Worrisome Signs You’ll Want To Watch For After Bumping Your Head

I think that after the news about what happened to Bob Saget, we’re all asking questions about what sorts of head injuries we should keep an eye on, lest we lay down to go to sleep and never wake up.

As a mother of small boys, this is always a concern of mine, too, because bumped heads are a daily occurrence around our house.

So, if you’re someone who’s wondering if and when you should be concerned about a knock on the head, here’s some advice to memorize.

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First of all, if you’re wondering if it’s really possible to have a traumatic brain injury (TBI) and not know you could be in serious danger, the Heersink School of Medicine at the University of Alabama says you can.

“Many people who have problems such as poor memory, difficulties in learning and behavioral issues are unaware they are experiencing symptoms resulting from an ‘unidentified’ traumatic brain injury (TBI).

An unidentified TBI usually stems from a past trauma, and medical treatment was not sought. Sports injuries and physical abuse are two of the more common examples.”

But even though sports injuries are the most publicized, ABC News Chief Medical Correspondent Dr. Jennifer Ashton says they can and do happen to regular folks, too.

“We often hear about traumatic brain injuries in sports or in military settings, but people can slip and fall in their own homes. This is a very unforgiving organ for trauma. It’s a closed space: Between the hard skull and the soft brain, a little bit of bleeding can cause compression on the brain, and in some cases, can be fatal.”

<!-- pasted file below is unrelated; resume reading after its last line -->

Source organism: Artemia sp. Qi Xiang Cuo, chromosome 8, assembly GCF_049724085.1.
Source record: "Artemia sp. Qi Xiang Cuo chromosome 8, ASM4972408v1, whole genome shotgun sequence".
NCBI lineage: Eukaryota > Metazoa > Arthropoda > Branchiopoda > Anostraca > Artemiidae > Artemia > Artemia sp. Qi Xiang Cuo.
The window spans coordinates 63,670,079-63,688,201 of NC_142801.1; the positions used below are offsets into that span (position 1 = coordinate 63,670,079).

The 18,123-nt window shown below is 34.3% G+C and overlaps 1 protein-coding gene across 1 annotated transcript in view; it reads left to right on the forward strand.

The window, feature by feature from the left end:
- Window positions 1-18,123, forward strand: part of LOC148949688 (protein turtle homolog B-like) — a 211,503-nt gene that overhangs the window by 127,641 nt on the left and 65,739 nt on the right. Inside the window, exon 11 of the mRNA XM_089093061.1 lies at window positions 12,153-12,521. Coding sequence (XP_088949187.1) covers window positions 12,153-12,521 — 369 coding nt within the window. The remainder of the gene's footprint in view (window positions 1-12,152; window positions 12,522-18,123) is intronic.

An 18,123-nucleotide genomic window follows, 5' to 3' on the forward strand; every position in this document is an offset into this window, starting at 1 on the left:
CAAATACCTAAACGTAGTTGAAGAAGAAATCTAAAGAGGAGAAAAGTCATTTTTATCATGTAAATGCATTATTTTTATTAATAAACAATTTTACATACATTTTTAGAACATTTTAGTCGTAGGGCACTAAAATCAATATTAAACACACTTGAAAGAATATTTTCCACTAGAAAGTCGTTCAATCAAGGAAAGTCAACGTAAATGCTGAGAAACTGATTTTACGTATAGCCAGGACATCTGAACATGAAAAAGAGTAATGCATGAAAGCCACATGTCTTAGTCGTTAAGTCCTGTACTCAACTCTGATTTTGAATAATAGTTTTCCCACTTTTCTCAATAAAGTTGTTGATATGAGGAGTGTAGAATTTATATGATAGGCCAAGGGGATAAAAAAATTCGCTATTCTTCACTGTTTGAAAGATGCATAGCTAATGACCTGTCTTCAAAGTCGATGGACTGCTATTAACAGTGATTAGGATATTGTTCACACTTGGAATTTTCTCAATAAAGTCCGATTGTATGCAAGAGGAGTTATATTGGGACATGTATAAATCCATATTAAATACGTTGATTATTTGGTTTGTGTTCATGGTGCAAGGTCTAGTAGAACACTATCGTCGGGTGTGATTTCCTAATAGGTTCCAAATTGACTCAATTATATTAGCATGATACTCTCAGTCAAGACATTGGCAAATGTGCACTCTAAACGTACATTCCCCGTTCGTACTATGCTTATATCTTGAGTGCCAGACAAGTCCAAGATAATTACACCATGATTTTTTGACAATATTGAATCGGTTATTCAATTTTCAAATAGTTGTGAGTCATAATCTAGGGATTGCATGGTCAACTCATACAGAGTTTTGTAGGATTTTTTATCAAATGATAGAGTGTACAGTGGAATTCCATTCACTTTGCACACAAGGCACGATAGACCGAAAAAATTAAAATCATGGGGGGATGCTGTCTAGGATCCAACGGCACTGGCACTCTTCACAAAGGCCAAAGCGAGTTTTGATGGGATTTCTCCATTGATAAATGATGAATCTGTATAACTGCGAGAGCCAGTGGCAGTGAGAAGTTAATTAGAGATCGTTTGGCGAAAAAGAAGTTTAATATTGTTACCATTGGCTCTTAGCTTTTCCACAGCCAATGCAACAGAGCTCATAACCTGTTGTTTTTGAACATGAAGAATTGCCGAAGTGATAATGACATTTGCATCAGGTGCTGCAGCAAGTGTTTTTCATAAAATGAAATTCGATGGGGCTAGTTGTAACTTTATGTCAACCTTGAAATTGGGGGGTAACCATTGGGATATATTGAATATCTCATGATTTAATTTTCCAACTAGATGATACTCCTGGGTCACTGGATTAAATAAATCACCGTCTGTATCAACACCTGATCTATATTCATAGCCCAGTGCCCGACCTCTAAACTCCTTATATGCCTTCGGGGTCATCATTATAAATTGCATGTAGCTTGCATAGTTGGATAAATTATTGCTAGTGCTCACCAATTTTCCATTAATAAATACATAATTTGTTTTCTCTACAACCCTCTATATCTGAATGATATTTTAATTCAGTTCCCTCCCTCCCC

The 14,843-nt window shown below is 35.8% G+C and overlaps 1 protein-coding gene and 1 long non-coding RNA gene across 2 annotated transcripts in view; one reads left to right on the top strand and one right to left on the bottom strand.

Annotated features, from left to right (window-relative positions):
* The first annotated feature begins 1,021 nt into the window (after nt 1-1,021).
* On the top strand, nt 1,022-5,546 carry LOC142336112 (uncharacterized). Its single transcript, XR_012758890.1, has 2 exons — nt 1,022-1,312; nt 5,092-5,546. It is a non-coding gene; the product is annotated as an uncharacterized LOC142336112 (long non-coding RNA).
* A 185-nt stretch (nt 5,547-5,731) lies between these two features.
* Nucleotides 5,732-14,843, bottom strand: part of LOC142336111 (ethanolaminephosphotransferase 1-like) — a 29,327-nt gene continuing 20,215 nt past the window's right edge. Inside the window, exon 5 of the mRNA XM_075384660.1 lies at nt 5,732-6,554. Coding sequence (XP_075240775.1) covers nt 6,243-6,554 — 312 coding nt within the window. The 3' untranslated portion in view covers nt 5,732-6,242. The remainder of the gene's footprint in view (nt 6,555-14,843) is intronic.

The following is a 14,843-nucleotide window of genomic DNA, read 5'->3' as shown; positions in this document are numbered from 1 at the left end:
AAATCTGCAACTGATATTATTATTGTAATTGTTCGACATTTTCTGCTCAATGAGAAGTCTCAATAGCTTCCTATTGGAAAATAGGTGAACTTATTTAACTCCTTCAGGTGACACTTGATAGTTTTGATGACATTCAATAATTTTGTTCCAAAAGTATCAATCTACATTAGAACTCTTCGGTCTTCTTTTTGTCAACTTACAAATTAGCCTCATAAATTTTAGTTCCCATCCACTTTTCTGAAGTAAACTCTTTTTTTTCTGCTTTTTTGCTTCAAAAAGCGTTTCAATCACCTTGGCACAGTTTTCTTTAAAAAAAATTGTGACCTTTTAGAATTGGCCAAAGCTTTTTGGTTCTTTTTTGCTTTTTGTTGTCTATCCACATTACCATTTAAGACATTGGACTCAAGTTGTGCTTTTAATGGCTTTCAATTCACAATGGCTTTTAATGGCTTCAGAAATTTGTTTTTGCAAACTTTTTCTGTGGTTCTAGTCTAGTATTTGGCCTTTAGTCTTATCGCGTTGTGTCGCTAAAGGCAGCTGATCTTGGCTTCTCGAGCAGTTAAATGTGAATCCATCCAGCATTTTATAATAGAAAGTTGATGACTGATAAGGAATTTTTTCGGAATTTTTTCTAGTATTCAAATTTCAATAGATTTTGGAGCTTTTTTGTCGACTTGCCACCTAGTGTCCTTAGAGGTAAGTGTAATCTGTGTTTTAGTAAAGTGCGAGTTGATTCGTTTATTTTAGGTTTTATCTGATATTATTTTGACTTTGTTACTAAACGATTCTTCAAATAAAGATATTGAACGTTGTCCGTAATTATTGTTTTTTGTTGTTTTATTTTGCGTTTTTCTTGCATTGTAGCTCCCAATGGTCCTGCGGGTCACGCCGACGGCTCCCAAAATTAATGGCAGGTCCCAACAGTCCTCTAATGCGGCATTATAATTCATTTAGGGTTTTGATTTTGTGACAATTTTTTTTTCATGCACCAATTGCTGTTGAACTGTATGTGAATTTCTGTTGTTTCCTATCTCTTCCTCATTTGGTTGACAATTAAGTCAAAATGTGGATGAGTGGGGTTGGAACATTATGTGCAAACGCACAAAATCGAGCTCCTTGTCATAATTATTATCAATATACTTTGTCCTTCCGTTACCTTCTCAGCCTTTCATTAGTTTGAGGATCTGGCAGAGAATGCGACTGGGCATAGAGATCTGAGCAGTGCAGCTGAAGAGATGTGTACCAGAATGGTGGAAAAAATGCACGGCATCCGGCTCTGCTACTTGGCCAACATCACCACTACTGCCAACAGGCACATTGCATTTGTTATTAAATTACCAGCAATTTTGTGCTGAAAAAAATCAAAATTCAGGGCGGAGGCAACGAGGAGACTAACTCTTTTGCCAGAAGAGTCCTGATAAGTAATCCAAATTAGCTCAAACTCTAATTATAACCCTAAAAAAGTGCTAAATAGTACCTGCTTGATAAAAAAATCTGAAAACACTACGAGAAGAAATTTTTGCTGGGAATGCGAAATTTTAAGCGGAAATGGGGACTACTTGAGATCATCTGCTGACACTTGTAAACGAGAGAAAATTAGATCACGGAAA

In fact, according to the CDC there are an estimated 1.5 million TBI’s every year, and in 2019 around 61,000 people died due to their injuries.

So, what are the warning signs?

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According to the American Academy of Family Physicians, it can be tough to determine whether you’ve got a simple concussion or something more serious, because many of the symptoms overlap.

Signs of a mild concussion include headache, dizziness, nausea and vomiting, confusion, concentration and memory problems, and sluggishness.

The Mayo Clinic lists as symptoms of a moderate to severe TBI loss of consciousness (minutes or hours), headache (especially one that gets worse), convulsions or seizures, dilation of one or both pupils, weakness or numbness in fingers and toes, loss of coordination, confusion, agitation (including combativeness), and slurred speech.

If you see something like bleeding or fluid leakage bruising below the eyes or behind the ears, to unequal pupil size, you’ll want to seek medical care immediately.

So, is it true that going to sleep after hitting your head is a bad idea?

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Associate professor of Emergency Medicine, Neurology, and Neurosurgery Dr. Jeffrey Bazarian says that the classic advice to keep someone away after a head injury is outdated, but you still need to be vigilant.

“Anyone getting very sleepy within six hours of a brain injury should be brought immediately to an emergency department for a head CT scan.

At a bare minimum, it seems prudent to keep a person awake for a few hours after the injury to see if any of the above symptoms develop.”

Dr. Ashton adds that “it’s important for people to understand that when you talk about the brain, you always want to err on the side of caution…We all minimize our symptoms, and we don’t like to bring attention to ourselves. But this is a situation where you want to seek medical attention.”

In other words, when it comes to you and the people you love and your brains, it’s much better to be safe than sorry.

Keep a close watch, don’t leave someone alone after a nasty head bump, and don’t be afraid to seek help if you’re worried.

Stay safe out there, friends!